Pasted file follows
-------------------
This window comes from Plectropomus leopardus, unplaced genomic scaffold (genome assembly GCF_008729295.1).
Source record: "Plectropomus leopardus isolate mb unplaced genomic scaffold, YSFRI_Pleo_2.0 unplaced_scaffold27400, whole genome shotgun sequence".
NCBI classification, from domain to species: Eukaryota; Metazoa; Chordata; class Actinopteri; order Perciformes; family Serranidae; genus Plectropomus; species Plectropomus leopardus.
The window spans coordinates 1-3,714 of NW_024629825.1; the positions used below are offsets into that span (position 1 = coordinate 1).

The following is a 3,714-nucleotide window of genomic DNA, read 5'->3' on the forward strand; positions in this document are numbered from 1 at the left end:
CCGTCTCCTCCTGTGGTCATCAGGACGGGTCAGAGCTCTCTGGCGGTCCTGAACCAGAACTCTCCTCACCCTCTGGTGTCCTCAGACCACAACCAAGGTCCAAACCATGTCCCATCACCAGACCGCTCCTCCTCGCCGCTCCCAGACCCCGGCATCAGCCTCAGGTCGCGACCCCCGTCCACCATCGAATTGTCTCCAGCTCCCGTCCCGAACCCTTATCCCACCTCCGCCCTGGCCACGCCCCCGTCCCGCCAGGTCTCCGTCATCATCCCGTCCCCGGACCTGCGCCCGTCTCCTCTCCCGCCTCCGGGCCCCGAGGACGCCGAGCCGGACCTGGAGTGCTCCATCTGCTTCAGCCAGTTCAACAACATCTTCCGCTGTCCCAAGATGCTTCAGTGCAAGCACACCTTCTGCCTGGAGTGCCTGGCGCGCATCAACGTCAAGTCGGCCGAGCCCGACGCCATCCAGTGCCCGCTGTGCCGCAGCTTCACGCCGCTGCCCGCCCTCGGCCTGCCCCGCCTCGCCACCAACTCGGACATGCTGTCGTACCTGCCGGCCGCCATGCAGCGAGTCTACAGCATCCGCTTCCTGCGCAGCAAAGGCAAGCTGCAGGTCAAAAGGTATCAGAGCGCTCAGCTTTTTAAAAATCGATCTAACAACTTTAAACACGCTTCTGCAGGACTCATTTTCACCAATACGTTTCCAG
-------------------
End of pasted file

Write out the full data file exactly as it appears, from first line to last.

This window comes from Plectropomus leopardus, unplaced genomic scaffold (genome assembly GCF_008729295.1).
Source record: "Plectropomus leopardus isolate mb unplaced genomic scaffold, YSFRI_Pleo_2.0 unplaced_scaffold27400, whole genome shotgun sequence".
NCBI classification, from domain to species: Eukaryota; Metazoa; Chordata; class Actinopteri; order Perciformes; family Serranidae; genus Plectropomus; species Plectropomus leopardus.
The window spans coordinates 1-3,714 of NW_024629825.1; the positions used below are offsets into that span (position 1 = coordinate 1).

The following is a 3,714-nucleotide window of genomic DNA, read 5'->3' on the forward strand; positions in this document are numbered from 1 at the left end:
CCGTCTCCTCCTGTGGTCATCAGGACGGGTCAGAGCTCTCTGGCGGTCCTGAACCAGAACTCTCCTCACCCTCTGGTGTCCTCAGACCACAACCAAGGTCCAAACCATGTCCCATCACCAGACCGCTCCTCCTCGCCGCTCCCAGACCCCGGCATCAGCCTCAGGTCGCGACCCCCGTCCACCATCGAATTGTCTCCAGCTCCCGTCCCGAACCCTTATCCCACCTCCGCCCTGGCCACGCCCCCGTCCCGCCAGGTCTCCGTCATCATCCCGTCCCCGGACCTGCGCCCGTCTCCTCTCCCGCCTCCGGGCCCCGAGGACGCCGAGCCGGACCTGGAGTGCTCCATCTGCTTCAGCCAGTTCAACAACATCTTCCGCTGTCCCAAGATGCTTCAGTGCAAGCACACCTTCTGCCTGGAGTGCCTGGCGCGCATCAACGTCAAGTCGGCCGAGCCCGACGCCATCCAGTGCCCGCTGTGCCGCAGCTTCACGCCGCTGCCCGCCCTCGGCCTGCCCCGCCTCGCCACCAACTCGGACATGCTGTCGTACCTGCCGGCCGCCATGCAGCGAGTCTACAGCATCCGCTTCCTGCGCAGCAAAGGCAAGCTGCAGGTCAAAAGGTATCAGAGCGCTCAGCTTTTTAAAAATCGATCTAACAACTTTAAACACGCTTCTGCAGGACTCATTTTCACCAATACGTTTCCAG